The Gambling Commission has published data relating to a huge amount of play on B3 and B2 games across all sectors, as it prepares to issues its formal gaming review advice to the government.
The Gambling Commission has released a large amount of data which will be used by the DCMS as part of the government’s ‘review of gaming machines and social responsibility measures’; colloquially known as the Triennial Review.
This intel was gathered from July 2015 to June 2016 inclusive, with it’s main purpose being to contrast the difference between B2 and B3 play both in general, as well as in different types of venues. Not least because of the lack of data from pubs means that the overall picture of Cat C play in the UK is very much incomplete.
The information is split across two reports, one into ‘crossvenue machines data’ and the second the ‘types of gambling and gambling involvement’. For the former, data was gathered from LBO, AGC and bingo venues across B2, B3 and Cat C machines in what the GC claims is the first time that cross-venue data has been made available.
The figures revealed the vast differentially in the number of games played in each sector, with the split in plays between LBO, bingo and AGC being 20bn, 1.5bn and 854.6m respectively. The evidence appears to broadly back the conclusions reach by Bacta’s recently commission report into what the effects would be if FOBT maximum stakes were dropped to £10. The GC’s figures show that for both B3 and B2 machines the most common amount lost during a session were between zero and £20, with the largest sections for both categories in the zero to £5 range.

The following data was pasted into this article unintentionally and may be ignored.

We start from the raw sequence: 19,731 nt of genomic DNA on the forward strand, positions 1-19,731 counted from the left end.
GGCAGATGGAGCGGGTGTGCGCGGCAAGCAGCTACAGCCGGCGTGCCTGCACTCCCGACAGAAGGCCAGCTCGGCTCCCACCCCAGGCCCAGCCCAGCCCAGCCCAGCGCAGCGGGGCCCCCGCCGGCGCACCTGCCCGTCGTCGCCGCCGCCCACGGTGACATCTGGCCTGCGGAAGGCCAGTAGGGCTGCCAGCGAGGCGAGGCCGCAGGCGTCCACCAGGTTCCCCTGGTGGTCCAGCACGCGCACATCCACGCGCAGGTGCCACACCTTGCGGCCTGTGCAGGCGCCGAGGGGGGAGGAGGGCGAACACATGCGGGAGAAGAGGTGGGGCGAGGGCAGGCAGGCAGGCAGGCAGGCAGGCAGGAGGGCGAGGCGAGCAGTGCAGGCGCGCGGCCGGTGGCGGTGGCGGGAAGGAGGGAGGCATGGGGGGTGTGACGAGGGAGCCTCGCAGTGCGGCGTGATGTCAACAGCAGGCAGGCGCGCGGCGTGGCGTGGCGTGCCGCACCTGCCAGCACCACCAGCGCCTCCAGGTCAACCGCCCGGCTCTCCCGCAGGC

Meanwhile, at the higher end of the spectrum, the percentage of AGC customers whose sessions saw them losing more than more than £1000 made up 0.01 percent of the total, while for LBO customers that number was more than ten times larger, at 0.11 percent. There were also a small number of betting shop customers who lost more than £5000 in a single sitting, which never occurred during that year in any AGCs or bingo halls.
The figures also show that the average time spent on a machine for an AGC and bingo player was higher than that of those playing in LBOs. Suggesting that although the average losses for most players were similar across B2 and B3 products, those on the former were losing money more quickly.
Ultimately, however, there may be reason to call into question to accuracy of the reports when it comes to AGCs and bingo venues.
All of the Commission’s data was supplied by SG Gaming and Inspired and while the former does supply a large amount of B3 content to both sectors there are a large number of other manufacturers and content providers for Cat C and B3 across the industry. Not to mention the complete lack of any information on analogue machines.